H2 Pump Case Study 

Recycling Hydrogen to Increase Efficiency and Reduce Waste

Although it is one of the most abundant chemical elements on earth, hydrogen is too light for the Earth's gravitational pull, and most hydrogen leaves the earth’s atmosphere. Therefore, hydrogen is typically found in compound form and must be separated to make hydrogen gas, an intensive and costly process.

Hydrogen gas is widely used in industrial processes, most commonly in processing foods, microelectronics and chemicals, and refining and treating metals. Currently, industry must pay companies to make hydrogen, purify it, pressurize it, put it in tanks and deliver it for one-time use.   

“So much of what we do is based on fundamental chemistry. But we see applications. We’ll look at something and say, ‘what they really need is this.’”

Several years ago, we realized that the fuel cell membrane developments in our group could be used to recover, purify and recycle hydrogen. A schematic of a hydrogen pump is shown in the diagram below. The hydrogen pumping process is quite elegant in that, like a fuel cell, molecular hydrogen enters the anode compartment, is oxidized to protons and electrons as the catalyst, and then the protons are driven through the membrane while the electrons are driven through the electrically conductive elements of the cell. The major difference in this cell as compared to a fuel cell is that the pump is operated in an electrolytic mode, not galvanic, meaning that power is required to "drive" the proton movement. Once the protons emerge from the membrane at the cathode, they recombine to form molecular hydrogen. Thus, hydrogen can be pumped and purified in a single step with a non-mechanical device. The pump concept builds upon the understanding of proton transport membranes and further takes advantage of the high temperature capability of PBI membranes. We have found that the PBI based hydrogen pump can pump and purify hydrogen from fairly dilute gas streams that contain substantial amounts of carbon monoxide, carbon dioxide, and other impurities.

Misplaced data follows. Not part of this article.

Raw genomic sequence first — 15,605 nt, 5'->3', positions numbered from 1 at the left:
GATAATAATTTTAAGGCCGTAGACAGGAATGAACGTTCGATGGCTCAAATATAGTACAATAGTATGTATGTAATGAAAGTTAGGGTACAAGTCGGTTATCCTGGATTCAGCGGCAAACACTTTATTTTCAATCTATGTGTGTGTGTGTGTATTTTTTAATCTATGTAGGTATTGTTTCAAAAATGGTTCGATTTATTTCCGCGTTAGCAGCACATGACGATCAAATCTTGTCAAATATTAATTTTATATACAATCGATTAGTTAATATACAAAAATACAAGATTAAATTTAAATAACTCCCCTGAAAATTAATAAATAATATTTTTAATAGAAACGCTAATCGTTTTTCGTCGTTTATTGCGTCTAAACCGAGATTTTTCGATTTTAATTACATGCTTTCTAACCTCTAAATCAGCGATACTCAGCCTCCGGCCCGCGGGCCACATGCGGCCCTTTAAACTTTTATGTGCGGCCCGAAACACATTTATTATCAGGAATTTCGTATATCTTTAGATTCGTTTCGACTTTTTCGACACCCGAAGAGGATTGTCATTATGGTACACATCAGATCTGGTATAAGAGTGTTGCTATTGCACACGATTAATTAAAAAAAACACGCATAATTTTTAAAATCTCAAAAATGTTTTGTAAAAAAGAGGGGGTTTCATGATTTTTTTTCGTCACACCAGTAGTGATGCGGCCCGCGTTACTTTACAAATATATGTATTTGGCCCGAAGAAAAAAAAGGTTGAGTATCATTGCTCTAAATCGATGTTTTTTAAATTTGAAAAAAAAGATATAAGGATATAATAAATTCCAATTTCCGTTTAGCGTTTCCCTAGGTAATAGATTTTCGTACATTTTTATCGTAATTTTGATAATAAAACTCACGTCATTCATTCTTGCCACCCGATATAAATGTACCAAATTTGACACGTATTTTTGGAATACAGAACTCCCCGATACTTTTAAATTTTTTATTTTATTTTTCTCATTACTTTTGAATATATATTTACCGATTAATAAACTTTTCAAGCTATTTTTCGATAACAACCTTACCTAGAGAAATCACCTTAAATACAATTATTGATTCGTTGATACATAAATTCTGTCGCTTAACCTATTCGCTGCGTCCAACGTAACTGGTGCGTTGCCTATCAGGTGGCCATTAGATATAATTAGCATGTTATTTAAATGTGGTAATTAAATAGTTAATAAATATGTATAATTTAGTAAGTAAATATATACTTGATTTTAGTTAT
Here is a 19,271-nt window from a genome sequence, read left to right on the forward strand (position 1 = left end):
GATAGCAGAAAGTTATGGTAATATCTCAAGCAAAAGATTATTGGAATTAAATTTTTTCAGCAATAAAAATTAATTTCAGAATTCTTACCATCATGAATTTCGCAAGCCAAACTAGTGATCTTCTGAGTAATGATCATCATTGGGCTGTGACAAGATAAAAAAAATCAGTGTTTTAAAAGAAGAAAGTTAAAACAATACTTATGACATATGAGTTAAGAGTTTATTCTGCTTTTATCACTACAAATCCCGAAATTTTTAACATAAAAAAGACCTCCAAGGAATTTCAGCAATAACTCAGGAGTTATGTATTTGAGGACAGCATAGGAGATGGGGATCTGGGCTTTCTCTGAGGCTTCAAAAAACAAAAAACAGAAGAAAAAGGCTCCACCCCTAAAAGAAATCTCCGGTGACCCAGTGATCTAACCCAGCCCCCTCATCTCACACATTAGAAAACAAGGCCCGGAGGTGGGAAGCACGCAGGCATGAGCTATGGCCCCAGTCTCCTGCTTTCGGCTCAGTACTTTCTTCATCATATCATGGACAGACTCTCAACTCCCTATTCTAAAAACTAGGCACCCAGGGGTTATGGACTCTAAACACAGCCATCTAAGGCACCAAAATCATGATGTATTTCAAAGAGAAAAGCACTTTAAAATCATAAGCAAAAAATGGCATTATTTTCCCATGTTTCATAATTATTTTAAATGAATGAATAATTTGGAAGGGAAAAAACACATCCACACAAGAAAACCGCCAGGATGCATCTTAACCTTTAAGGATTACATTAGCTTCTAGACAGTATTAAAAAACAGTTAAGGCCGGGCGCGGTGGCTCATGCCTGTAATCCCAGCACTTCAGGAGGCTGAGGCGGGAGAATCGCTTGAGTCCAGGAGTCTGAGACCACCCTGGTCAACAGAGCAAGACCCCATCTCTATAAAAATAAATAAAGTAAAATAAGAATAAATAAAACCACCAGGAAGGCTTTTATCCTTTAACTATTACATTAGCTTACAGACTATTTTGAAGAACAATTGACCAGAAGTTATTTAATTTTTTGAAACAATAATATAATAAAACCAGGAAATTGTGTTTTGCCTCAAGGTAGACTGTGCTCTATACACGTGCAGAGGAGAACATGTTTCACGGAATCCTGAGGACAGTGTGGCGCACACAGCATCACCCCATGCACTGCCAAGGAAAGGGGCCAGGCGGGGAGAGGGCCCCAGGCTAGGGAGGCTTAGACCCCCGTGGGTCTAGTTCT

Today, New York-based H2 Pump, LLC is developing this membrane-based technology in its H2 Pump device to manufacture a “3-in-1” device that allows companies to recover, purify, and reuse hydrogen with greater than 90% efficiency.

The implications of this technological advance are wide-ranging and far reaching. We hope this will become a positive advancement for industry, our environment, and the goal of energy independence.